The figure for the number of pregnant mares is derived annually from the number of foals registered by the Jockey Club, taken as 70% of mares considered in foal. The most recent Jockey Club 2007 Fact Book reported 9,903 foals registered in Kentucky for 2005—29% of the U.S. foal crop—which translates to 14,147 pregnant mares. This number represents a recovery from the decline in numbers recorded during 2001 and 2002 due to the effects of Mare Reproductive Loss Syndrome (MRLS). The number of EHV-1 abortions per 1,000 pregnant mares has remained below five since 1977 despite a doubling in size of the mare population. Since 1977 the overall number of EHV-1 abortions has ranged from a low of 11 in 1993 to a high of 47 in 1997, with 18 recorded in 2006 and 22 in 2007. The majority of cases in recent years are single events on individual farms among a population of mares that is routinely vaccinated against the disease. However, multiple abortions may still occur, as evidenced by one farm in 2007 that experienced six abortions. When multiple abortions occur, the initial or index case is usually the source of infection to subsequent losses. The aborted fetus and placenta are a potent source of virus that overwhelms the immunity of even a vaccinated mare that is a contact in the same barn or paddock. To prevent such an occurrence, the precautions outlined in Figure 3 should be strictly followed. The accumulated data confirms that sound management practices (as illustrated in Figure 4) combined with an annual vaccination program at five, seven, and nine months of pregnancy, have contributed to a low level of EHV-1 abortions over the past 30 years.
Dr. David G. Powell, (859) 257-4757
Department of Veterinary Science
Gluck Equine Research Center
University of Kentucky
Lexington, KY 40546-0099
Dr. Mary Lynne Vickers, (859) 253-0571
Livestock Disease Diagnostic Center
University of Kentucky
Lexington, KY 40546-0099
Mammary neoplasia (tumors) in the mare is exceedingly rare. To date, published cases consist of reports of six single cases and one report each for two, three, and four mares. Of published cases, all tumors were malignant except one report of a benign (non-cancerous) adenoma. Previous abattoir studies report an incidence of 0.11% to 1.99% for equine mammary tumors.
Published reports of mammary neoplasia in mares have several characteristics in common. Mares presented with unilaterally or bilaterally enlarged mammary glands that were firm, usually painful, and typically ulcerated and/or draining serosanguinous or purulent material. Clinical signs progressed over weeks to months. Pregnancy and lactational status varied; age ranged from 12 to 21 years. Initial diagnosis of mastitis and treatment with antibiotics and anti-inflammatory agents initially resulted in some improvement of discharge and swelling, but clinical signs always recurred.
At the University of Kentucky Livestock Disease Diagnostic Center from 1994 to March 2008, 11 cases of mammary neoplasia were diagnosed. Most cases were submitted for necropsy; a small number were biopsy samples. All eleven cases were malignant, and complications resulting from primary neoplasia or metastasis were the cause of death or euthanasia in most cases. Often there was a history of weight loss, depression, and laboratory results indicating other organs were affected by neoplasia, such as the liver and kidneys. More than half of the cases had gross and/or microscopic evidence of metastasis such as lymph node enlargement or neoplastic nodules in other organs. Based on these results, it appears that equine mammary neoplasms are much more likely to be malignant than benign, and hence carry a poor prognosis for long-term survival.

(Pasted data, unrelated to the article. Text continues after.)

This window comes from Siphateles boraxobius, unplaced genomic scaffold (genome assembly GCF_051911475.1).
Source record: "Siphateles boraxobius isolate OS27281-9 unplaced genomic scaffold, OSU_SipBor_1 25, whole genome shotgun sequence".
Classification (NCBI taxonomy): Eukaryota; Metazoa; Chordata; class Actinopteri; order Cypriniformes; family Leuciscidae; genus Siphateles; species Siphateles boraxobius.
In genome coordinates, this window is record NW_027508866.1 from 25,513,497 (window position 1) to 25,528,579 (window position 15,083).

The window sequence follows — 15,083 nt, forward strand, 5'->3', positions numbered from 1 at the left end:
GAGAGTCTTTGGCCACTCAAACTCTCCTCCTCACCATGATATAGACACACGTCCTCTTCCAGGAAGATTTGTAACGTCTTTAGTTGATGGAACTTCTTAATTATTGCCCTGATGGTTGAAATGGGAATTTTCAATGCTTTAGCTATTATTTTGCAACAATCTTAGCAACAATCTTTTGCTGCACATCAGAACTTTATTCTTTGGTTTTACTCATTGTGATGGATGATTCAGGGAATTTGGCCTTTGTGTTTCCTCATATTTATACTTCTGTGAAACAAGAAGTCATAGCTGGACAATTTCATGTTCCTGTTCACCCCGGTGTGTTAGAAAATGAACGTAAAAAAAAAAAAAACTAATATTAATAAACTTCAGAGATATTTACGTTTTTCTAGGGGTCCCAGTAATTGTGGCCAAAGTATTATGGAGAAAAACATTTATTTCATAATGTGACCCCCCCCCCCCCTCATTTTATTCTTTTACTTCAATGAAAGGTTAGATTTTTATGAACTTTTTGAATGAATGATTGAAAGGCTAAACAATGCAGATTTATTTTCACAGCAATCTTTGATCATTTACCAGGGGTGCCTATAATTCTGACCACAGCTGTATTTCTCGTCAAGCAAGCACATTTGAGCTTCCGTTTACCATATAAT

Definitive diagnosis of mammary neoplasia is made with microscopic examination of excised mammary tissue. Cytologic examination of fine needle aspirates and/or mammary discharge is usually unrewarding in terms of confirming or ruling out neoplasia. Most neoplastic lesions have an inflammatory component, especially with chronic and/or ulcerated masses. For that reason, observation of large numbers of inflammatory cells and bacteria does not help to differentiate between neoplasia with an inflammatory response and true inflammation of the mammary gland. A core or excisional biopsy taken from affected tissue some distance away from sites of ulceration and drainage is recommended. Samples taken from ulcerated tissue may show only inflammation and necrosis and not contain enough neoplastic tissue for definitive diagnosis.
The treatment of choice for mammary neoplasia in the mare is total removal of mammary tissue and any accessible lymph nodes. Disease may initially appear unilaterally but subsequently become bilateral or show evidence of bilateral disease grossly or microscopically. Unfortunately, by the time a definitive diagnosis is made and surgery is performed, metastasis to regional and distant lymph nodes and tissues has most likely occurred. Most mares do well immediately after surgery then have recurrence of neoplasia at the excision site or evidence of metastasis such as lymph node enlargement, weight loss, and malaise. Mares are often euthanized due to poor prognosis or deterioration due to metastases. In a mare with enlarged mammary glands and poor response to antibiotic therapy, neoplasia should be considered a differential diagnosis.
Dr. Maria Shank, (859) 253-0571
Livestock Disease Diagnostic Center
University of Kentucky
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be addressed to the editors,
Department of Veterinary Science, Gluck Equine Research Center,
University of Kentucky, Lexington, KY 40546-0099;
Phone (859) 257-4757; FAX (859) 257-8542; firstname.lastname@example.org.
Maxwell H.Gluck Equine Research Center
Department of Veterinary Science, University of Kentucky
Lexington, Kentucky 40546-0099
Main Office (859) 257-4757
Fax (859) 257-8542